Our take on the Budget Proposal: Military Families Win Some and Lose Some
The failure of the Congressional Super Committee to reach a budget agreement last fall triggered automatic penalties for the country, especially the military community. The Department of Defense (DoD) was told they would have to reduce their spending by $487 billion over the next ten years.
On February 13, our Association’s Executive Director, Joyce Raezer, attended budget briefings at the Pentagon to explain the cuts and plans in the Defense portion of the President’s budget proposal. Unfortunately, the briefings raised more questions than provided answers.
We’ve reviewed the aspects of the DoD proposals that affect military families. It is important to keep in mind that this is just the start of the process. Many debates, discussions, and reviews will take place before any changes are made to the law. In the meantime, here’s an overview of how military families would be affected if the budget were passed today.
- Only 10% of the cuts in the Defense budget will come from personnel and healthcare programs. Included in the reduction is a minimal 0.5% pay raise in 2015. DoD officials said pay proposals could be adjusted if it becomes difficult to recruit and retain a quality force. Logic suggests if pay raises increase, the department will not meet projected savings and will need to cut expenses in other areas.
- New and increased TRICARE fees will be imposed on military retirees. Service members and their families who served in OIF and OEF and those who served in previous conflicts will pay more to enroll in a TRICARE program. Details on the proposed fees can be found here. Increased fees shouldn’t be counted as “savings” when they are a way for DoD to get back some of what it spends on health care.
- The new TRICARE fees will be assigned in one of three pricing categories based on retired pay. While some may favor a tiered system as a way to protect those who receive smaller retirement checks, it will be the first income-based benefit. This change can open the door for additional benefit modifications based on pay. All other retired federal employees pay the same for the federal health care plan; why should the military be different?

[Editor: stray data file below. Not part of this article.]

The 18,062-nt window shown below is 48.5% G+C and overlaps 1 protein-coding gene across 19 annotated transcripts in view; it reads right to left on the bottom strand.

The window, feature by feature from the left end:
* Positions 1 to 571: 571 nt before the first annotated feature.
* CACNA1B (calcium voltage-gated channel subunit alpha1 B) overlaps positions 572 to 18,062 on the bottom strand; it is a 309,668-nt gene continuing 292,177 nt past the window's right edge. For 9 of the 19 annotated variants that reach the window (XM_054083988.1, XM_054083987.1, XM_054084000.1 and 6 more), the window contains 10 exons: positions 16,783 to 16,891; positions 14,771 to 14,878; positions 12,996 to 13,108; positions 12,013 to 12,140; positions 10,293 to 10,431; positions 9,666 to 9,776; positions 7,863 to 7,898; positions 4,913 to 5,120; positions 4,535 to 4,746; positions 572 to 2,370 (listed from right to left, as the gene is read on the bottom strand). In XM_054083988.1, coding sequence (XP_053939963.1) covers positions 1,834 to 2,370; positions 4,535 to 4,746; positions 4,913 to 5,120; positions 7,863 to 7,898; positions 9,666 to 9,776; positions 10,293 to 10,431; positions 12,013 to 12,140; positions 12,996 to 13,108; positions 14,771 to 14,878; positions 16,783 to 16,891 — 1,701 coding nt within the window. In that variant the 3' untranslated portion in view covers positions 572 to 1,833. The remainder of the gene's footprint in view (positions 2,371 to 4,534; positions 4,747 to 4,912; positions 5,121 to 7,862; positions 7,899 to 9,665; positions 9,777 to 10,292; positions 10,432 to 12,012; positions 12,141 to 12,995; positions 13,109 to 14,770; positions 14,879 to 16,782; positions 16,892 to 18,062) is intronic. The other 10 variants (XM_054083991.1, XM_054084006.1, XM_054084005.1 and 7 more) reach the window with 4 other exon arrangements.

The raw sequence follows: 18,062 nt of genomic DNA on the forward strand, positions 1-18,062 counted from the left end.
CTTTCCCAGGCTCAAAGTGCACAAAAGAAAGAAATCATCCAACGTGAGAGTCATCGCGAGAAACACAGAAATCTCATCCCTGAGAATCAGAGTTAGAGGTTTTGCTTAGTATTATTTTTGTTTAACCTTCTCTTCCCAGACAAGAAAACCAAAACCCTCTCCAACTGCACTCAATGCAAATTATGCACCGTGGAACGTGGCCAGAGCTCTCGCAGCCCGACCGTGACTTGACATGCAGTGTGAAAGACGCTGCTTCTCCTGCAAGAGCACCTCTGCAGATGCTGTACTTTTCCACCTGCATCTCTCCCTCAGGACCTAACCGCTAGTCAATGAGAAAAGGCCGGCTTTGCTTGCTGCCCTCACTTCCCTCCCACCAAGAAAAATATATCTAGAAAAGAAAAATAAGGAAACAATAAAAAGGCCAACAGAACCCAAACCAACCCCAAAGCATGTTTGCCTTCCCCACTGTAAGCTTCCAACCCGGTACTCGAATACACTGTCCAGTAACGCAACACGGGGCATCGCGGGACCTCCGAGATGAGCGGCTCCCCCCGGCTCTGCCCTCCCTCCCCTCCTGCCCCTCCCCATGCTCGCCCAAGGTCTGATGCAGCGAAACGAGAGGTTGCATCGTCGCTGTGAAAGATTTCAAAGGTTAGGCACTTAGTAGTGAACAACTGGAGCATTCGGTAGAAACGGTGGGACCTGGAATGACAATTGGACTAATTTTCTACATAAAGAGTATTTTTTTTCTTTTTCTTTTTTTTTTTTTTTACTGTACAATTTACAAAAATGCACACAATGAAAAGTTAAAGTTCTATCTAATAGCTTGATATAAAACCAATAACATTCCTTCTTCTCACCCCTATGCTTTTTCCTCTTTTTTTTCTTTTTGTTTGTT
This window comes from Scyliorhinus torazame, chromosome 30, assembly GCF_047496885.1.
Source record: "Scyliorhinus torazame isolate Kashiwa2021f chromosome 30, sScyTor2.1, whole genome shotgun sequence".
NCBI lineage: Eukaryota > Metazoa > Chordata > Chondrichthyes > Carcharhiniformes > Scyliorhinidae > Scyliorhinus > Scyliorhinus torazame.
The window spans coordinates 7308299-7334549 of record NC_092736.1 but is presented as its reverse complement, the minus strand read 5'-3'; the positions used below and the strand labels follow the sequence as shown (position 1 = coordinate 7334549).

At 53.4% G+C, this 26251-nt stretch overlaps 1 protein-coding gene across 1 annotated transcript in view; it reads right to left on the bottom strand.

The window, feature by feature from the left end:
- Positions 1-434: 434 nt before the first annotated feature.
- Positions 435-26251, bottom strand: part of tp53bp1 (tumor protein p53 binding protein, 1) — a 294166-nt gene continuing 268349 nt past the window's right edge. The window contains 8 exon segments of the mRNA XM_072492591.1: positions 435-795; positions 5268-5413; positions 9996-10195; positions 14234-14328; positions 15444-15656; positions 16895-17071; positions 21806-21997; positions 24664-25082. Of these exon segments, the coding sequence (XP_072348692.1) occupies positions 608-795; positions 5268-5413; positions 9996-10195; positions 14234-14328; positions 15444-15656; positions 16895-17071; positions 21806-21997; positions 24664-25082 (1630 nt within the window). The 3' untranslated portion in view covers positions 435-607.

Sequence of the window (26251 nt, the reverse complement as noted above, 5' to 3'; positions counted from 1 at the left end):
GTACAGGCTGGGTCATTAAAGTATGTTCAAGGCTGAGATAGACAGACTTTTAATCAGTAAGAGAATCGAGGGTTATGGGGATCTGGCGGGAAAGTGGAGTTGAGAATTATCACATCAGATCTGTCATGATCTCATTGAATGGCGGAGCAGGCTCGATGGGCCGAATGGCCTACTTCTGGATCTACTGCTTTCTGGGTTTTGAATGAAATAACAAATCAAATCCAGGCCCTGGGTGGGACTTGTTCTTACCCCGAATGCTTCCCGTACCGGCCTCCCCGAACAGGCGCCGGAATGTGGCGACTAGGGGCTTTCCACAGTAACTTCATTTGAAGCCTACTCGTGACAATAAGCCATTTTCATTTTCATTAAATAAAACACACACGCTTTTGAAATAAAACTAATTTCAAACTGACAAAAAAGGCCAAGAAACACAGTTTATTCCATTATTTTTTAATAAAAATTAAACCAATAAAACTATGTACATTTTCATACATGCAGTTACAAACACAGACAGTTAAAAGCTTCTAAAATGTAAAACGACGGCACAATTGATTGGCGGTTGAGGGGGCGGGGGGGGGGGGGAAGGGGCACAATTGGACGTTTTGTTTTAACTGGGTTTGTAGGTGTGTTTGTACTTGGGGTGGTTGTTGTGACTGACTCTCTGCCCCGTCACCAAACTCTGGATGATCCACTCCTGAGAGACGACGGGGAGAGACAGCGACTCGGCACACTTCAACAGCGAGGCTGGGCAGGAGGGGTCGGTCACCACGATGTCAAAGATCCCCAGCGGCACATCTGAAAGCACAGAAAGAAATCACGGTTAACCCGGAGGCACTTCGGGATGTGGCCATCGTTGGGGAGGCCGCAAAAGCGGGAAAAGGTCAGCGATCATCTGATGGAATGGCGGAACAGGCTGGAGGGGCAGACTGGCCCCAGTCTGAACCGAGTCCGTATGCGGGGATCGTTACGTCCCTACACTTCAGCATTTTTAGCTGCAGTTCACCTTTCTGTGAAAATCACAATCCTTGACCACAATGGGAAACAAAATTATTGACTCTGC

- In a bold move, the Defense Department proposed an enrollment fee for TRICARE Standard. This will help DoD count which eligible beneficiaries actually use their TRICARE benefit. However, TRICARE Standard is the earned and promised health benefit, not another insurance plan option. Retirees who enroll in TRICARE Prime do so because it guarantees timely doctor’s appointments and low out-of-pocket costs. TRICARE Standard has no such guarantees. We believe instituting a Standard fee could actually convince those who are eligible to enroll in TRICARE Prime and increase DoD’s costs.
We’re analyzing all the proposals in the FY13 defense budget to determine what they mean for military families. As we do that research, we want to know what you think. Let us know how the proposed changes will affect you. What questions would you want to ask Congress or DoD officials?
Click here for more information on the FY13 defense budget.
Until military families are relieved of the weight of war, we hope you will continue to contribute to their wellbeing.
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